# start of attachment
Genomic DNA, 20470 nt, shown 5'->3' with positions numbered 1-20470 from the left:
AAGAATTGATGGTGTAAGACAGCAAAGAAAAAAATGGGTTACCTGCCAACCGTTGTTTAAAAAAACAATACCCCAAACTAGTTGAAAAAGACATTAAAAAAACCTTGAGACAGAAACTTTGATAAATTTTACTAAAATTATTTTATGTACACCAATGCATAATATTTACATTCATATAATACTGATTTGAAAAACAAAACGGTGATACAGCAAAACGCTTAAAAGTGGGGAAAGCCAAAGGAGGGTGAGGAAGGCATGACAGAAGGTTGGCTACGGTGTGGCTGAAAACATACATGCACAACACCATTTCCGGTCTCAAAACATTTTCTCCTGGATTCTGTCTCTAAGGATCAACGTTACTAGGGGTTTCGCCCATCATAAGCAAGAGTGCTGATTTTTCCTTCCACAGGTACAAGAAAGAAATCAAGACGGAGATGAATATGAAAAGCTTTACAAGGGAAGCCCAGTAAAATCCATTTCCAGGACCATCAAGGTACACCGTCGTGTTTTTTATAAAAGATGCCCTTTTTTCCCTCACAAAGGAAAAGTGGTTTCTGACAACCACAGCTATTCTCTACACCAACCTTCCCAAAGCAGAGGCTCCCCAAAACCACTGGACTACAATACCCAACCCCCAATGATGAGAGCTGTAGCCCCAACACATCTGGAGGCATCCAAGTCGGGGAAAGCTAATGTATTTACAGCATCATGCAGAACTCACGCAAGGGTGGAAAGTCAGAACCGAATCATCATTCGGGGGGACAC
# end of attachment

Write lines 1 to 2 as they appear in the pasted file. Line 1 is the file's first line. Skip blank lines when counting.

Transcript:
Genomic DNA, 20470 nt, shown 5'->3' with positions numbered 1-20470 from the left:
AAGAATTGATGGTGTAAGACAGCAAAGAAAAAAATGGGTTACCTGCCAACCGTTGTTTAAAAAAACAATACCCCAAACTAGTTGAAAAAGACATTAAAAAAACCTTGAGACAGAAACTTTGATAAATTTTACTAAAATTATTTTATGTACACCAATGCATAATATTTACATTCATATAATACTGATTTGAAAAACAAAACGGTGATACAGCAAAACGCTTAAAAGTGGGGAAAGCCAAAGGAGGGTGAGGAAGGCATGACAGAAGGTTGGCTACGGTGTGGCTGAAAACATACATGCACAACACCATTTCCGGTCTCAAAACATTTTCTCCTGGATTCTGTCTCTAAGGATCAACGTTACTAGGGGTTTCGCCCATCATAAGCAAGAGTGCTGATTTTTCCTTCCACAGGTACAAGAAAGAAATCAAGACGGAGATGAATATGAAAAGCTTTACAAGGGAAGCCCAGTAAAATCCATTTCCAGGACCATCAAGGTACACCGTCGTGTTTTTTATAAAAGATGCCCTTTTTTCCCTCACAAAGGAAAAGTGGTTTCTGACAACCACAGCTATTCTCTACACCAACCTTCCCAAAGCAGAGGCTCCCCAAAACCACTGGACTACAATACCCAACCCCCAATGATGAGAGCTGTAGCCCCAACACATCTGGAGGCATCCAAGTCGGGGAAAGCTAATGTATTTACAGCATCATGCAGAACTCACGCAAGGGTGGAAAGTCAGAACCGAATCATCATTCGGGGGGACAC